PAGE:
Two other problems that may have contributed to the British collapse have been suggested. The first suggests that continuous firing of the Martini-Henry often caused problems with the weapon's lever action, and a cartridge in the chamber would have to be removed by hand before the weapon could be fired again. Testimony mentioning this difficulty, however, concerns the Natal volunteers and the Natal Native Contingent, not British regulars.
The third problem suggested is smoke. Continuous firing of artillery and black powder firearms raising a choking, sight-obscuring cloud of black smoke that makes it hard to breathe and hard to see your targets. In the time shortly before the British collapse, the regulars were mostly firing blind, hoping to hit a Zulu in the smoke and confusion.
Once a withdrawal from camp was apparently ordered by the senior officer (two survivors reported that it began before the bugle command to do so), the British firing line disintegrated and the Zulu rushed forward to follow the retreating men. Testimony from Zulu attackers and British survivors suggests that the men in the firing line were stretched too thin, and that there were perceptible gaps between units in the firing line.
An often overlooked reason for the British collapse, of course, was the bravery and determination of the attacking Zulu. As George Pickett said when asked why the advance named for him had failed, "I think the Union Army had something to do with it." British firepower initially stalled the Zulu attack-- they had never before faced such weapons. But attackers were reformed and the attack pressed forward, in spite of terrible losses in the front ranks of the attackers. There is no definitive count of Zulu casualties at Isandlwana, but best estimates place Zulu dead on the field at 1,000 or slightly higher. Many other Zulu warriors were wounded, however, many badly so-- and with medical care available to Zulu battle casualties rudimentary at best, it seems highly likely that many additional warriors died later due to wounds received at Isandlwana.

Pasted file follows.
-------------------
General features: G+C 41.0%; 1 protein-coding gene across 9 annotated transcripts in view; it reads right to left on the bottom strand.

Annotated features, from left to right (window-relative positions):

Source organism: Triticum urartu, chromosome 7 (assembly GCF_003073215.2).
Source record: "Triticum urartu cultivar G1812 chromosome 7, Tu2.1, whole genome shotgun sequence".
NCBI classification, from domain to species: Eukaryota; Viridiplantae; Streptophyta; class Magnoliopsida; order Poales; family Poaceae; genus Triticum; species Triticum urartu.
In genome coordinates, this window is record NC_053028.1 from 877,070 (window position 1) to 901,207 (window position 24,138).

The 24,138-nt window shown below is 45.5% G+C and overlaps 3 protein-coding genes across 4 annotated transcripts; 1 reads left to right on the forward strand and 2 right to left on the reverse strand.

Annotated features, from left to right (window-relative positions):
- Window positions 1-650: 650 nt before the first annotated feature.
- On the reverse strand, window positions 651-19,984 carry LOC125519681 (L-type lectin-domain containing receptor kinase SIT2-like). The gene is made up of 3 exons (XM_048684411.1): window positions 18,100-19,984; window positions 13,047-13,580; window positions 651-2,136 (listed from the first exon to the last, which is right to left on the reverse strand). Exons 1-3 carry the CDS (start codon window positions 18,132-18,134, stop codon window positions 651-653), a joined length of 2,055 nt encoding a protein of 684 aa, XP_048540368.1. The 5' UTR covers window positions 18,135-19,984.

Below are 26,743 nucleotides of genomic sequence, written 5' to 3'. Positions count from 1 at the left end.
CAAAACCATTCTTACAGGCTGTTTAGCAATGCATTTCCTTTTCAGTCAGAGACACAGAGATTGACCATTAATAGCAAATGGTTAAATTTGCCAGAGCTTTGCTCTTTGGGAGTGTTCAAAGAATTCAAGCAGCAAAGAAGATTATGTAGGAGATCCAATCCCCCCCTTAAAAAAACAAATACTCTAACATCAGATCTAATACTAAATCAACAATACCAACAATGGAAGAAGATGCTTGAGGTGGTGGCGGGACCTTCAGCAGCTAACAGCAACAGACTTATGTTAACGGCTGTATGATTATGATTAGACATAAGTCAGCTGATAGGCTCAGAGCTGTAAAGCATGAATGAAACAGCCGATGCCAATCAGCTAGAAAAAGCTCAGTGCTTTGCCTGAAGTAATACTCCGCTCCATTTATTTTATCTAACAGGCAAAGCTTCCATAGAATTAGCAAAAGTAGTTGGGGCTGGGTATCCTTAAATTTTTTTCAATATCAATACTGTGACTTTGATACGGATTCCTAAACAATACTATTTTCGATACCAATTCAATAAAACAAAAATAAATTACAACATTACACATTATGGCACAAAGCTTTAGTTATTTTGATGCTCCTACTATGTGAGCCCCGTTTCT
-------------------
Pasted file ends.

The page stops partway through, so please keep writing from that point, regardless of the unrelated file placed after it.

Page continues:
Casualties at Isandlwana: The majority of British casualties were caused by the Ikwa-- the Zulu stabbing spear, with a much lesser number caused by the throwing spear. Some British casualties were caused by small arms fire, partly from older weapons Zulu had acquired prior to the war, the rest from Martini-Henry rifles picked up from soldiers killed earlier that day. Since the Zulu were not trained in the use of those weapons, however, they were not as deadly as they were in the hands of British regulars. Soldiers who were not killed outright in the Zulu attack were killed by being disemboweled-- the Zulu believed that doing so was necessary to release the spirit of a warrior (friend or foe) into the afterlife, and that failing to do so meant that your own belly would bloat like a dead man's and kill you. No wounded soldiers survived-- all were killed by the Zulu. There was also some mutilation of British corpses beyond the ritual emboweling-- some soldiers were also beheaded, along with other, even more unsettling desecrations. A press report after the battle noted that two drummer boys had been mutilated while still alive, although experts disagree on whether the boys were dead or alive when the mutilations took place (the report did bring to an end the practice of taking drummer boys in the field with their regiments). Looting of corpses also occurred, in part because Zulu superstition demanded that a warrior take an article of clothing from a man he had killed. The Zulu also killed every animal in the British entourage- horses, oxen, and dogs.
A majority of Zulu casualties were caused by small arms fire, specifically fire from the Martini-Henry rifle. Accounts of the battle in later years by Zulu survivors mention, however, that when ammunition for rifles ran out, soldiers used pistols, bayonets, and the butts of their rifles as clubs. Some soldiers were killed while attempting to flee towards the Buffalo River, but a majority were killed in groups in and around the camp at Isandlwana.
Thomas A. Pearson, Reference Librarian
Special Collections Department
St. Louis Public Library